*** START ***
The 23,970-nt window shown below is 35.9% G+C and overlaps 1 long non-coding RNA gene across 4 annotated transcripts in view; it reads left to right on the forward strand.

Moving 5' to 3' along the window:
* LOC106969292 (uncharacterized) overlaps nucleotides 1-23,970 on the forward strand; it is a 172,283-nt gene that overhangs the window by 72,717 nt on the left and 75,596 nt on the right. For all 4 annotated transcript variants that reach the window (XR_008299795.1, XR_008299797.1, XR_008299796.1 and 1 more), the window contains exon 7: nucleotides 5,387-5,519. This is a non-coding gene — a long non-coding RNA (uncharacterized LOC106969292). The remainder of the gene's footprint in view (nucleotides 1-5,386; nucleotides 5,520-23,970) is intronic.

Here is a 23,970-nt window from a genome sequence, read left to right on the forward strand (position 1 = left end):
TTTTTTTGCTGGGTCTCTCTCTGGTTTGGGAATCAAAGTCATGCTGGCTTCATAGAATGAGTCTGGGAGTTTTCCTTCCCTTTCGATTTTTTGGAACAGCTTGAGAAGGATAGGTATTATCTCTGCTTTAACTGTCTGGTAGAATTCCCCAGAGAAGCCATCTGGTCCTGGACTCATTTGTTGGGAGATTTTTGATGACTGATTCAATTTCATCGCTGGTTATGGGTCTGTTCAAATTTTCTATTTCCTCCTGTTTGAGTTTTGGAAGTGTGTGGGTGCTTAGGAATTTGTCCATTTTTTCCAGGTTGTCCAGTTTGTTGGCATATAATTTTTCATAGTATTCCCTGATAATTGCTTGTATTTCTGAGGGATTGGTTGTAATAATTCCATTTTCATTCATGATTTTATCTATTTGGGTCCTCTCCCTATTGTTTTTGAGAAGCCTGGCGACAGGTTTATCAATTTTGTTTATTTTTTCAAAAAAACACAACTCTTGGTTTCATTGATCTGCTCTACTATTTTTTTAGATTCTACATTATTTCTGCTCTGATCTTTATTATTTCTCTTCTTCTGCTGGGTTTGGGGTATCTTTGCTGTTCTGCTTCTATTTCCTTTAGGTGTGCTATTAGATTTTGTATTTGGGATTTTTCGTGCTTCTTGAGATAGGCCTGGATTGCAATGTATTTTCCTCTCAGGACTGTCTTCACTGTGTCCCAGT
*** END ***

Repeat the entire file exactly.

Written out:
The 23,970-nt window shown below is 35.9% G+C and overlaps 1 long non-coding RNA gene across 4 annotated transcripts in view; it reads left to right on the forward strand.

Moving 5' to 3' along the window:
* LOC106969292 (uncharacterized) overlaps nucleotides 1-23,970 on the forward strand; it is a 172,283-nt gene that overhangs the window by 72,717 nt on the left and 75,596 nt on the right. For all 4 annotated transcript variants that reach the window (XR_008299795.1, XR_008299797.1, XR_008299796.1 and 1 more), the window contains exon 7: nucleotides 5,387-5,519. This is a non-coding gene — a long non-coding RNA (uncharacterized LOC106969292). The remainder of the gene's footprint in view (nucleotides 1-5,386; nucleotides 5,520-23,970) is intronic.

Here is a 23,970-nt window from a genome sequence, read left to right on the forward strand (position 1 = left end):
TTTTTTTGCTGGGTCTCTCTCTGGTTTGGGAATCAAAGTCATGCTGGCTTCATAGAATGAGTCTGGGAGTTTTCCTTCCCTTTCGATTTTTTGGAACAGCTTGAGAAGGATAGGTATTATCTCTGCTTTAACTGTCTGGTAGAATTCCCCAGAGAAGCCATCTGGTCCTGGACTCATTTGTTGGGAGATTTTTGATGACTGATTCAATTTCATCGCTGGTTATGGGTCTGTTCAAATTTTCTATTTCCTCCTGTTTGAGTTTTGGAAGTGTGTGGGTGCTTAGGAATTTGTCCATTTTTTCCAGGTTGTCCAGTTTGTTGGCATATAATTTTTCATAGTATTCCCTGATAATTGCTTGTATTTCTGAGGGATTGGTTGTAATAATTCCATTTTCATTCATGATTTTATCTATTTGGGTCCTCTCCCTATTGTTTTTGAGAAGCCTGGCGACAGGTTTATCAATTTTGTTTATTTTTTCAAAAAAACACAACTCTTGGTTTCATTGATCTGCTCTACTATTTTTTTAGATTCTACATTATTTCTGCTCTGATCTTTATTATTTCTCTTCTTCTGCTGGGTTTGGGGTATCTTTGCTGTTCTGCTTCTATTTCCTTTAGGTGTGCTATTAGATTTTGTATTTGGGATTTTTCGTGCTTCTTGAGATAGGCCTGGATTGCAATGTATTTTCCTCTCAGGACTGTCTTCACTGTGTCCCAGT